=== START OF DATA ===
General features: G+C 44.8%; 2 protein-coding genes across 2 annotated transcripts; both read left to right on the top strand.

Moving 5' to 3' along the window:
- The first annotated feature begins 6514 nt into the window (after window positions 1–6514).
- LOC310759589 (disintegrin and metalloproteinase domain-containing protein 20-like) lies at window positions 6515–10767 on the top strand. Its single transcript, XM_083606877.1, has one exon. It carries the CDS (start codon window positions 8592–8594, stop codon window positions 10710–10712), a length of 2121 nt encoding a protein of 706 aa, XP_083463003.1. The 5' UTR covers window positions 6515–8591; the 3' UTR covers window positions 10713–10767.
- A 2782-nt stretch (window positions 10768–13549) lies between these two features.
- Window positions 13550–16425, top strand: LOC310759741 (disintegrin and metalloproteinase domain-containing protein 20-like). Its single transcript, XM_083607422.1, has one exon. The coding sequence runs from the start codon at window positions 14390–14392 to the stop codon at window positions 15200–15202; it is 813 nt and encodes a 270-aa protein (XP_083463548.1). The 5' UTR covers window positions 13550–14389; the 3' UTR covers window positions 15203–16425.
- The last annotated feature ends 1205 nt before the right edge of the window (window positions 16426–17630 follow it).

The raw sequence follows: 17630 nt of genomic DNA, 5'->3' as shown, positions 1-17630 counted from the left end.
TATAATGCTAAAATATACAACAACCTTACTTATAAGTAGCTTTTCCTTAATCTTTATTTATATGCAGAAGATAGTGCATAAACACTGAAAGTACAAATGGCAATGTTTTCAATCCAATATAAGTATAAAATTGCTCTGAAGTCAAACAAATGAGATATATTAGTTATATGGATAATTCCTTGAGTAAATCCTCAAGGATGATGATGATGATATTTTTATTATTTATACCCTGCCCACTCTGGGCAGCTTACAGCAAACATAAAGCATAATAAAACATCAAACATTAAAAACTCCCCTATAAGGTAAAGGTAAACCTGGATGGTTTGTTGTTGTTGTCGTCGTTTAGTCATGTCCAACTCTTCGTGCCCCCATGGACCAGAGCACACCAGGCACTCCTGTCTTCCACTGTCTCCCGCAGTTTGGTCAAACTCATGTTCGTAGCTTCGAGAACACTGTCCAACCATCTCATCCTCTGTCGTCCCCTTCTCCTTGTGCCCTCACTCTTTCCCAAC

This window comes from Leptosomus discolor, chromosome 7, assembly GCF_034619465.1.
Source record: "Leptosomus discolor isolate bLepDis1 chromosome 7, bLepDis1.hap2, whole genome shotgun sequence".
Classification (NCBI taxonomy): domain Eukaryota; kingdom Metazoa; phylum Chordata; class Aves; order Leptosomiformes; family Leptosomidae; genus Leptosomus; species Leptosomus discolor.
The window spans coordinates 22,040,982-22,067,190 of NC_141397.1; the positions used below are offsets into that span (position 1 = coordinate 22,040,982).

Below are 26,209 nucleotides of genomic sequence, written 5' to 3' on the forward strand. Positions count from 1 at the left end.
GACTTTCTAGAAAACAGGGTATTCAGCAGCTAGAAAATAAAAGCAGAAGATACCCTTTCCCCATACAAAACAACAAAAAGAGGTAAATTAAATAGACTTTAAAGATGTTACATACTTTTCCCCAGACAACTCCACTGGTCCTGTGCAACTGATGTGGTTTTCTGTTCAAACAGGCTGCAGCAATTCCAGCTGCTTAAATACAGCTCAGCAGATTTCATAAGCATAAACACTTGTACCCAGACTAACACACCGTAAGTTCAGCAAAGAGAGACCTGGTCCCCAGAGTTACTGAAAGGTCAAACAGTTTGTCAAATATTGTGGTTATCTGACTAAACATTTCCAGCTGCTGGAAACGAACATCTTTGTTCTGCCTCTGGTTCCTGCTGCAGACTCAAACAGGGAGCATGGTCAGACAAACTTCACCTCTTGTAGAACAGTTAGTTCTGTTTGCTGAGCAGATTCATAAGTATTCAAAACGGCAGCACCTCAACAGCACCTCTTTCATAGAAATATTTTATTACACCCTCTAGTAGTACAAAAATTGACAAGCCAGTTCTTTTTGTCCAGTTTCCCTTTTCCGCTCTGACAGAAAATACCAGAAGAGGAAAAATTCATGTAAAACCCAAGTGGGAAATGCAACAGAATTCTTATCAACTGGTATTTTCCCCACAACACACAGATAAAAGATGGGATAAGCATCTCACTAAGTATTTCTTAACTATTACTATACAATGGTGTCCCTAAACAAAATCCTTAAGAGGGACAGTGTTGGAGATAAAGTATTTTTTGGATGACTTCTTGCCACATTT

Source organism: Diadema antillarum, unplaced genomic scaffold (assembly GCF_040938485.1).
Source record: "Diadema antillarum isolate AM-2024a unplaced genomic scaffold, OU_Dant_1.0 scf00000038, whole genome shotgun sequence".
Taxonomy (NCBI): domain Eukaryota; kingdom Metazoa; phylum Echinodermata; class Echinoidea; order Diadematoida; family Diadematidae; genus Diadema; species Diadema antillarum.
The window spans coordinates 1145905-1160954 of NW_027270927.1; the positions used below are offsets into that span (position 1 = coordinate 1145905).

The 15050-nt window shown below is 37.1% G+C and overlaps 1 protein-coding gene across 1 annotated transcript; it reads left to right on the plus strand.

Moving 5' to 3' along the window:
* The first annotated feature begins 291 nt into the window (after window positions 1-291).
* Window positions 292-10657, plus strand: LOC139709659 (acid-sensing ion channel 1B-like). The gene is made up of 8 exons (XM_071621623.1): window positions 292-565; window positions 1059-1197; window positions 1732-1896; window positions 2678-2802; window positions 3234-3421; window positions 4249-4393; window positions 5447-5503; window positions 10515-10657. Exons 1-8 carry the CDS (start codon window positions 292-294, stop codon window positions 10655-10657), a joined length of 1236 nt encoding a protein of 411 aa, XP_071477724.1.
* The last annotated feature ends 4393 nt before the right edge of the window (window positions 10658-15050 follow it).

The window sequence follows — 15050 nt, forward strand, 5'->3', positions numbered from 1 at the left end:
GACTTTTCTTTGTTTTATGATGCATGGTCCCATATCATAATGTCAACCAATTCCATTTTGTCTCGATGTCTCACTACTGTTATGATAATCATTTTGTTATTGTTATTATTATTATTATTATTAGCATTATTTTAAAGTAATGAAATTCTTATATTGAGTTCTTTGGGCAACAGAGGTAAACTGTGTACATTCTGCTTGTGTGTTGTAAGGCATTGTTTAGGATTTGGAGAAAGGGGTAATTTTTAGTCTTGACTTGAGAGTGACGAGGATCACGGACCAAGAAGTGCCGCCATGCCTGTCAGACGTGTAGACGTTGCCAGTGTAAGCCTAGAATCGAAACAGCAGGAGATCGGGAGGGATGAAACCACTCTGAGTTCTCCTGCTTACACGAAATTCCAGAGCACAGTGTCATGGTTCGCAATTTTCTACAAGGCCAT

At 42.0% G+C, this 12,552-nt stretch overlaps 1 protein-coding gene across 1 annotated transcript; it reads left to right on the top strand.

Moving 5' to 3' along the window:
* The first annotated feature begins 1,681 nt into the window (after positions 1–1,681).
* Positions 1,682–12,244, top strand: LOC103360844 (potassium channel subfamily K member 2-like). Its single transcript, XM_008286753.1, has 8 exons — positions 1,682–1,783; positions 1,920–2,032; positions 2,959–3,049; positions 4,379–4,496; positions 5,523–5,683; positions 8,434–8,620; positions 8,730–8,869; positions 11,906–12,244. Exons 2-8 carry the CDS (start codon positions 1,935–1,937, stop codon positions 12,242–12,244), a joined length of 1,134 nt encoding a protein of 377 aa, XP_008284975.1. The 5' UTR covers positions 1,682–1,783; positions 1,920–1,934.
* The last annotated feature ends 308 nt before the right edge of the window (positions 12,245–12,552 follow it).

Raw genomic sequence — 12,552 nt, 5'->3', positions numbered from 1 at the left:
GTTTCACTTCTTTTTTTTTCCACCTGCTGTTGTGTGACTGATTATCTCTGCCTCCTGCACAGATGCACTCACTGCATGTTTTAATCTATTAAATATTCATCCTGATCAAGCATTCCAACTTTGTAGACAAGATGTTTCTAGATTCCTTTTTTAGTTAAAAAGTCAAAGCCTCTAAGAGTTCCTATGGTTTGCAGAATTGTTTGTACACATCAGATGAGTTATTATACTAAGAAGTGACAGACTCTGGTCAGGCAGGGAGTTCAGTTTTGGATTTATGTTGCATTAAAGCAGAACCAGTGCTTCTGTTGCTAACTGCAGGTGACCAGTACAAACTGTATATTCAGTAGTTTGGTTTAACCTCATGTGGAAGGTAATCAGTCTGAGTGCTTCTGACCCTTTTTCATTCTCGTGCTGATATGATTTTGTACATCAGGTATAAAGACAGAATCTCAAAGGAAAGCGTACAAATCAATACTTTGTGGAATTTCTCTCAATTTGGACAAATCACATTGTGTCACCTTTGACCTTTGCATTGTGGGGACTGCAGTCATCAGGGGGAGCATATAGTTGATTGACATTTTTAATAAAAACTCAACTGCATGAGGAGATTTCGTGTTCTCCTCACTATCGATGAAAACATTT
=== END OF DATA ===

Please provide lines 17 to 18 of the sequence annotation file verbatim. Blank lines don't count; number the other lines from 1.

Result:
Source record: "Diadema antillarum isolate AM-2024a unplaced genomic scaffold, OU_Dant_1.0 scf00000038, whole genome shotgun sequence".
Taxonomy (NCBI): domain Eukaryota; kingdom Metazoa; phylum Echinodermata; class Echinoidea; order Diadematoida; family Diadematidae; genus Diadema; species Diadema antillarum.